Member News - July 2018

Member News - July 2018

Industry Member News

13 July, 2018

 
 
 
Read about the Display Market, AR/VR, a National Quantum Initiative, Advocacy, Special Events, New Reports and Other Noteworthy News, Opinions & Opportunities

OSA Corporate Member Newsletter
 
In this Issue:

The Display Market Continues to Surprise
Just when you thought that the $140 billion display industry would be maturing, something new comes along. OLED displays have been in commercial products for most of two decades, but were introduced into large format TVs about five years ago and are most associated with LG Display. Photoemissive quantum dots were introduced into LCD backlights for TVs about the same time, by Sony. But there's more to come. Samsung introduced new emissive microLED displays this January, at CES 2018. Not only is the technology a break from LCD and OLED displays, the displays have a very fine bezel, allowing Samsung to create a 146-inch diagonal wall display—called "The Wall"—by tiling a seamless mosaic of smaller displays. That's over 12 feet diagonally. Samsung recently announced it is now taking orders for the microLED TV product, aimed first at enterprise customers.
The life-size Samsung microLED Wall. Source: OIDA, from CES 2018.
 
While Samsung is promoting the technology to capture market share in large format displays starting this year, microLED technology also has promise for smaller displays, such as for virtual, augmented, or mixed reality (VR, AR, and MR) headsets. These headset technologies have many challenges, from technical hurdles to identifying and growing market applications from nothing. In any case, it's bringing new investment and attention to display development. For example, Apple opted to invest early and bought microLED developer LuxVue Technology back in 2014.
Source: OIDA, from company reports.
 
Meanwhile, the overall quarterly revenues for major display companies, shown in the figure converted into U.S. dollars, have not been growing. Competitive price pressure perennially restricts growth. Changes in exchange rates from native currencies to U.S. dollars can affect how the revenues appear in the figure, but revenues are also relatively flat in native currencies as well.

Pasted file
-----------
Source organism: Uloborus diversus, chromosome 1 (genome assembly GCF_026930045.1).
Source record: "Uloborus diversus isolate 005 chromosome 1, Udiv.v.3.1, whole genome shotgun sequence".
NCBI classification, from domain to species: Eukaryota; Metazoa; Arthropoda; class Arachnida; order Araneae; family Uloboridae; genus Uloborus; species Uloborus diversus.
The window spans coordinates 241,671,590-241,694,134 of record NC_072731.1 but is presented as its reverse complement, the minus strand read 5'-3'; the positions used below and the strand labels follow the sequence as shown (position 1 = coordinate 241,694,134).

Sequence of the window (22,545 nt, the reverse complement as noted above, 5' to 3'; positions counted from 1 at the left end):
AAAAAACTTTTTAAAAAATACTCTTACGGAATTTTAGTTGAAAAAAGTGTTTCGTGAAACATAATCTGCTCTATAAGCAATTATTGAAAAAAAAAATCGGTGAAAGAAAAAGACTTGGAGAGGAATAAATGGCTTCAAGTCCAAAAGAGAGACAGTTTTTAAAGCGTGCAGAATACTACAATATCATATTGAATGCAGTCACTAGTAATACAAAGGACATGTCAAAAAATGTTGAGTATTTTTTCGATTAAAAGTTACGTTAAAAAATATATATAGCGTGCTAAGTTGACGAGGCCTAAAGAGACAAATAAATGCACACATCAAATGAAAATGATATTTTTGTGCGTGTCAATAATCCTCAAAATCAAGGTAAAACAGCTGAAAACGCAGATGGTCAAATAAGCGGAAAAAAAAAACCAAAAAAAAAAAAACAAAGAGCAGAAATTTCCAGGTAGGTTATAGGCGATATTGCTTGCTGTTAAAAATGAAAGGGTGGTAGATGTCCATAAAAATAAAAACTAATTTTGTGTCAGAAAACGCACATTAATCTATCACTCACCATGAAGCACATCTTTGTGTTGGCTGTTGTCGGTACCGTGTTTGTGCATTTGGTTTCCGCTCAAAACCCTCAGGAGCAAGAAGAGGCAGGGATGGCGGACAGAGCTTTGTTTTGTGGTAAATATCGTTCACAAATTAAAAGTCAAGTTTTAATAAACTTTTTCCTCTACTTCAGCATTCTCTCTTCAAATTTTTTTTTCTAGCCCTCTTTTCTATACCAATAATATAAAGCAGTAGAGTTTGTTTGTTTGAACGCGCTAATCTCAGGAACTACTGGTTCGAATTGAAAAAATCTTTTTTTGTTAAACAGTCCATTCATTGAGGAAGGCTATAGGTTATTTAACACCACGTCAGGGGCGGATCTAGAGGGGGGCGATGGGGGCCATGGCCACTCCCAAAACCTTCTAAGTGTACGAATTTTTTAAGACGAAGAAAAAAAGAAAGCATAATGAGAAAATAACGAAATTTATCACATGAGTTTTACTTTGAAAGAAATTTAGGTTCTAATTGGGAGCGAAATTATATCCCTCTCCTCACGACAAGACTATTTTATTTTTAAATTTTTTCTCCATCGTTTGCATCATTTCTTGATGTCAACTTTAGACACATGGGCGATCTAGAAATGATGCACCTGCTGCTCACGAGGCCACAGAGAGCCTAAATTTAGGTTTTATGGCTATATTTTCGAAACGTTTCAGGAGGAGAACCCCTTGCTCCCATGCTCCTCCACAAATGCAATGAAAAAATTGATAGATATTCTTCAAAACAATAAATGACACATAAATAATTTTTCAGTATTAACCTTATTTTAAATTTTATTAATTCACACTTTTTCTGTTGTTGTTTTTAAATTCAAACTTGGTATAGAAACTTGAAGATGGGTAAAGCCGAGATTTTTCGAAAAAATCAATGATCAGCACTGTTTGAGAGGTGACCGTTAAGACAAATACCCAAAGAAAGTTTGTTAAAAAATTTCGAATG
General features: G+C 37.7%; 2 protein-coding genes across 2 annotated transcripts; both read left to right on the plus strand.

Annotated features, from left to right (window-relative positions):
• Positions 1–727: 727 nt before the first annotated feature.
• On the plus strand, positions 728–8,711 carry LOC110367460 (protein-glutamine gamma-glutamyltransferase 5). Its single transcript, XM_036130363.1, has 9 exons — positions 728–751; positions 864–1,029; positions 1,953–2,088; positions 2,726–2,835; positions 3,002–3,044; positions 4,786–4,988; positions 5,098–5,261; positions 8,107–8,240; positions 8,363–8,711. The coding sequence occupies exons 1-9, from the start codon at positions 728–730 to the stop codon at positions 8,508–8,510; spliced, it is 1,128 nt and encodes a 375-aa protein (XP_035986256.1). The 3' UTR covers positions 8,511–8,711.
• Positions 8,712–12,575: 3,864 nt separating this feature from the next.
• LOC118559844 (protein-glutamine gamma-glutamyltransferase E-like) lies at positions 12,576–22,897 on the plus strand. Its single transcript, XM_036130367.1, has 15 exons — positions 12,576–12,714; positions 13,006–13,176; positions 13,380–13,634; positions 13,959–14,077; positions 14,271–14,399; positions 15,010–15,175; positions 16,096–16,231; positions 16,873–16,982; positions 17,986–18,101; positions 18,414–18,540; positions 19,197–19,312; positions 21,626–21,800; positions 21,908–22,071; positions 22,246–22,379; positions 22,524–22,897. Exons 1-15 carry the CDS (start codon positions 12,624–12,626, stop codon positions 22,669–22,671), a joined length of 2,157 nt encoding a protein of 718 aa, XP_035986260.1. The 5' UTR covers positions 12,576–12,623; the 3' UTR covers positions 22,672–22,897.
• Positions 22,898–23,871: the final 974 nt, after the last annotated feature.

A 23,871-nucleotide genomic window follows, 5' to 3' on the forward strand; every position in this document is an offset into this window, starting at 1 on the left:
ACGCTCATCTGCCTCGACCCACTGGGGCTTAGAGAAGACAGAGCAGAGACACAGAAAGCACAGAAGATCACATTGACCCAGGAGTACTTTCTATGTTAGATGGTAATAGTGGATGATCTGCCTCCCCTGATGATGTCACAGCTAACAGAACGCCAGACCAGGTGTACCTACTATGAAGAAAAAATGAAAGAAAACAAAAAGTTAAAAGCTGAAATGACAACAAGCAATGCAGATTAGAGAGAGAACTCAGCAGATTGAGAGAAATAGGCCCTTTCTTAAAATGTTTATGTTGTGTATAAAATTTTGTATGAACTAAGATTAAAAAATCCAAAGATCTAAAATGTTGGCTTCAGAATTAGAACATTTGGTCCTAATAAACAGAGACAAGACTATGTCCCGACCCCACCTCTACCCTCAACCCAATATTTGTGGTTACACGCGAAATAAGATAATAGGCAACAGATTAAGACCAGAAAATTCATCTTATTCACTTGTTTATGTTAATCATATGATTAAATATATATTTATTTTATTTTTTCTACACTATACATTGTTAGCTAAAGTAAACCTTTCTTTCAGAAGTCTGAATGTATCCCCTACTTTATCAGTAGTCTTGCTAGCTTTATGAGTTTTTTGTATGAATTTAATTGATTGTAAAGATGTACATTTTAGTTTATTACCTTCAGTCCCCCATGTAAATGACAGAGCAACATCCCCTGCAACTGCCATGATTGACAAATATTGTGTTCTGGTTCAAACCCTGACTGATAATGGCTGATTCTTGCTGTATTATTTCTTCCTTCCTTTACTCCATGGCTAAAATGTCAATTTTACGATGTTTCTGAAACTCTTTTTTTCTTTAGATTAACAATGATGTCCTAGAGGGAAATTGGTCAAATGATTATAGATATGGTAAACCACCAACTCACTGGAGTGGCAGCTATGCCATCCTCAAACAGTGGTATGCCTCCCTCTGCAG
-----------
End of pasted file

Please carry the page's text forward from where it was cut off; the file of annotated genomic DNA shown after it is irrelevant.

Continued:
There is an interesting seasonal effect visible in the chart: the first quarter of the calendar year tends to drop in revenues, most likely due to a hangover from holiday sales. Suppliers of materials for displays may see the same effect but earlier in the year.

For more on AR/VR technology, see the next item and plan to attend sessions featuring AR/VR at the OSA annual meeting, Frontiers in Optics, on 19-20 September 2018 in Washington DC. For the program, see here.
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OIDA Sensors Forum—AR/VR is More than a Display
Both keynote speakers at the OIDA Executive Forum on the Exploding Role of Optics in Sensing cited AR/VR (augmented and virtual reality) as a leading example of a very broad technology wave that merges human-computer perception and will require advances in optics and other technologies prior to commercialization. These themes were explored further when investors in the AR/VR industry asked the optics community participants for lighter, smaller but also higher resolution and more intelligent optical sensors. The OIDA event was held on 14 May in San Jose, CA collocated with CLEO 2018.

According to the 2017 Gartner Hype Cycle, VR has already exited the "trough of disillusionment" and is well on its way to becoming a significant market. AR is following closely behind and promises to cause an even bigger change to our lives. For optics practitioners, when we hear about AR/VR what usually comes to mind first is display technologies. But optics actually has several other key roles. The failure of 3D TV may come down to the lack of differentiating content. In order to give the user a fully immersive (VR) or seamlessly integrated (AR) experience, the system needs to detect the users surroundings, track the user's eye direction and focus, and understand how the user interprets visual cues to merge the real and digital worlds.
Praveen Gupta (right) with Alex Fong at the OIDA Executive Forum.